License Grant (aka “the Permitted Use”): As the licensee, make sure the “permitted use” in the license covers what you plan to do in the space. For example, to use the space “as a pop-up shop for the retail sale of clothing and accessories and for presentations and events incidental to such a business.” The retailer is typically not allowed to use the space for any unlicensed purpose without the landlord’s consent. The license should allow the brand to operate during normal retail hours and host fashion shows or events with a reasonable volume of music. Be as specific as possible to ensure that the license covers your intended use.

Condo/Co-op Board Issues: In a metropolitan setting, the retail space may be on the ground floor of a building that is a condominium or coop, and thus subject to certain “house rules” or bylaws that require a tenant to obtain the condo/co-op board’s prior approval before certain uses, such as erecting new signage, hosting events or conducting renovations. The licensee ideally should require the licensor to obtain all such approvals as a prerequisite to the licensee paying license fees (the rent). For example, “the licensor represents and warrants that the licensee will not require any approval from the condominium or co-op board or any other person to occupy the license area for the Permitted Use or, if such approval is required, that such approval has already been obtained.”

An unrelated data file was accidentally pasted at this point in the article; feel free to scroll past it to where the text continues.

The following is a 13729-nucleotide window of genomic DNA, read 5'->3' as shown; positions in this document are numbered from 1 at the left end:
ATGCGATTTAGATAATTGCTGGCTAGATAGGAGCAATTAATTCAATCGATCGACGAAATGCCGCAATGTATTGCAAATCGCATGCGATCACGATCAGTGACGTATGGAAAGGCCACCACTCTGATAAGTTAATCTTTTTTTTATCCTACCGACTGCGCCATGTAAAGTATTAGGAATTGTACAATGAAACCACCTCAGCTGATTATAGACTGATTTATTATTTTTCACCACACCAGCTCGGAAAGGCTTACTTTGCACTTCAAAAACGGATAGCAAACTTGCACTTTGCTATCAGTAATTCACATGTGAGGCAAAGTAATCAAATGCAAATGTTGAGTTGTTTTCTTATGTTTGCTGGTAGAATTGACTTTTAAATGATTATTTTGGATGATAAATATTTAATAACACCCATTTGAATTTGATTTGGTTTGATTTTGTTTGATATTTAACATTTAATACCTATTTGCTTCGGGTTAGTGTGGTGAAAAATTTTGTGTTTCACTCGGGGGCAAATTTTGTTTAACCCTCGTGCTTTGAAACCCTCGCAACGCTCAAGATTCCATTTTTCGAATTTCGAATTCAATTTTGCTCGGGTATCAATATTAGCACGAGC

Signage: Be clear on the expectations regarding signage. Ideally, signage should be pre-approved by the licensor as part of the license. The licensee should ensure that its plans for signs, banners, LED displays, sidewalk designs or other adornments comport with the license and the condo/co-op documents (if applicable). Also, the licensee may need the licensor to cooperate and assist with any necessary approvals from the condo/co-op board and any city agencies (e.g., Landmarks Commission).